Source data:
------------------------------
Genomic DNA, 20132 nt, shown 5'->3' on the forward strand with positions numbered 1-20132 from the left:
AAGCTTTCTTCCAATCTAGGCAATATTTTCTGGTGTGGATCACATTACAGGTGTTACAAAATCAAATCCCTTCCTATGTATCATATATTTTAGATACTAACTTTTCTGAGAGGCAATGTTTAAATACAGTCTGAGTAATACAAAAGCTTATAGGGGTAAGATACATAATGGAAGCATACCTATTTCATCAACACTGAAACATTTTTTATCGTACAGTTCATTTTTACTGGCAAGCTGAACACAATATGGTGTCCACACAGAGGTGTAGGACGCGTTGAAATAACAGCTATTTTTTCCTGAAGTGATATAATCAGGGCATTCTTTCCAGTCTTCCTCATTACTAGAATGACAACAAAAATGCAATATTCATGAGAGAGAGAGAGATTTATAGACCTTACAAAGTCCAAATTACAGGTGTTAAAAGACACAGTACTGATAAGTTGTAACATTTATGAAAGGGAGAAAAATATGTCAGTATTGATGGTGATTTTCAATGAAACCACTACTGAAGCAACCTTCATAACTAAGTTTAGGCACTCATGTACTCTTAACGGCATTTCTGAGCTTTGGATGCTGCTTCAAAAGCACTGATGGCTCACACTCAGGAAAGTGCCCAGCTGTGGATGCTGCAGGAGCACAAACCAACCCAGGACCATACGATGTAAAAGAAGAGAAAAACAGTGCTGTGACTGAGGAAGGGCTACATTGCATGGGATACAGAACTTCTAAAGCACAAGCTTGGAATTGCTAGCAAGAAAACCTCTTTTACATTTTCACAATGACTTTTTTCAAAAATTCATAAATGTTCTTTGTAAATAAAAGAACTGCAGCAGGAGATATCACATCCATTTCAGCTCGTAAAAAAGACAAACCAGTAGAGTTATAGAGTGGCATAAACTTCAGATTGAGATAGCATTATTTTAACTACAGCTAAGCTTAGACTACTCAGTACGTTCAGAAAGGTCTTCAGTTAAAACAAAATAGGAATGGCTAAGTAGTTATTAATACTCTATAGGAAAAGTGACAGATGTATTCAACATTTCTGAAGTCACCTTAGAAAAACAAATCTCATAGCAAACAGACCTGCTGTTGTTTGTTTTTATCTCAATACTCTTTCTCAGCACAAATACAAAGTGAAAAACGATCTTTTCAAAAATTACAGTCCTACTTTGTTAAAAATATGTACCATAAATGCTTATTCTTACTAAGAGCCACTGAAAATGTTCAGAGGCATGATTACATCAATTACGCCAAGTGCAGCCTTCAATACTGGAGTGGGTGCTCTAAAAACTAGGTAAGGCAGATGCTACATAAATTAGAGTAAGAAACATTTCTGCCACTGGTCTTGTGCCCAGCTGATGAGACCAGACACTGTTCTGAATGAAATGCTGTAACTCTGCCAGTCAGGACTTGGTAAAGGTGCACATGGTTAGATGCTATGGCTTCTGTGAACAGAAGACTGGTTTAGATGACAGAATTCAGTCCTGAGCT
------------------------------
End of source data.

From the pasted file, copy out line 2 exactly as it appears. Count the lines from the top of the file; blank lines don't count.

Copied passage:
AAGCTTTCTTCCAATCTAGGCAATATTTTCTGGTGTGGATCACATTACAGGTGTTACAAAATCAAATCCCTTCCTATGTATCATATATTTTAGATACTAACTTTTCTGAGAGGCAATGTTTAAATACAGTCTGAGTAATACAAAAGCTTATAGGGGTAAGATACATAATGGAAGCATACCTATTTCATCAACACTGAAACATTTTTTATCGTACAGTTCATTTTTACTGGCAAGCTGAACACAATATGGTGTCCACACAGAGGTGTAGGACGCGTTGAAATAACAGCTATTTTTTCCTGAAGTGATATAATCAGGGCATTCTTTCCAGTCTTCCTCATTACTAGAATGACAACAAAAATGCAATATTCATGAGAGAGAGAGAGATTTATAGACCTTACAAAGTCCAAATTACAGGTGTTAAAAGACACAGTACTGATAAGTTGTAACATTTATGAAAGGGAGAAAAATATGTCAGTATTGATGGTGATTTTCAATGAAACCACTACTGAAGCAACCTTCATAACTAAGTTTAGGCACTCATGTACTCTTAACGGCATTTCTGAGCTTTGGATGCTGCTTCAAAAGCACTGATGGCTCACACTCAGGAAAGTGCCCAGCTGTGGATGCTGCAGGAGCACAAACCAACCCAGGACCATACGATGTAAAAGAAGAGAAAAACAGTGCTGTGACTGAGGAAGGGCTACATTGCATGGGATACAGAACTTCTAAAGCACAAGCTTGGAATTGCTAGCAAGAAAACCTCTTTTACATTTTCACAATGACTTTTTTCAAAAATTCATAAATGTTCTTTGTAAATAAAAGAACTGCAGCAGGAGATATCACATCCATTTCAGCTCGTAAAAAAGACAAACCAGTAGAGTTATAGAGTGGCATAAACTTCAGATTGAGATAGCATTATTTTAACTACAGCTAAGCTTAGACTACTCAGTACGTTCAGAAAGGTCTTCAGTTAAAACAAAATAGGAATGGCTAAGTAGTTATTAATACTCTATAGGAAAAGTGACAGATGTATTCAACATTTCTGAAGTCACCTTAGAAAAACAAATCTCATAGCAAACAGACCTGCTGTTGTTTGTTTTTATCTCAATACTCTTTCTCAGCACAAATACAAAGTGAAAAACGATCTTTTCAAAAATTACAGTCCTACTTTGTTAAAAATATGTACCATAAATGCTTATTCTTACTAAGAGCCACTGAAAATGTTCAGAGGCATGATTACATCAATTACGCCAAGTGCAGCCTTCAATACTGGAGTGGGTGCTCTAAAAACTAGGTAAGGCAGATGCTACATAAATTAGAGTAAGAAACATTTCTGCCACTGGTCTTGTGCCCAGCTGATGAGACCAGACACTGTTCTGAATGAAATGCTGTAACTCTGCCAGTCAGGACTTGGTAAAGGTGCACATGGTTAGATGCTATGGCTTCTGTGAACAGAAGACTGGTTTAGATGACAGAATTCAGTCCTGAGCT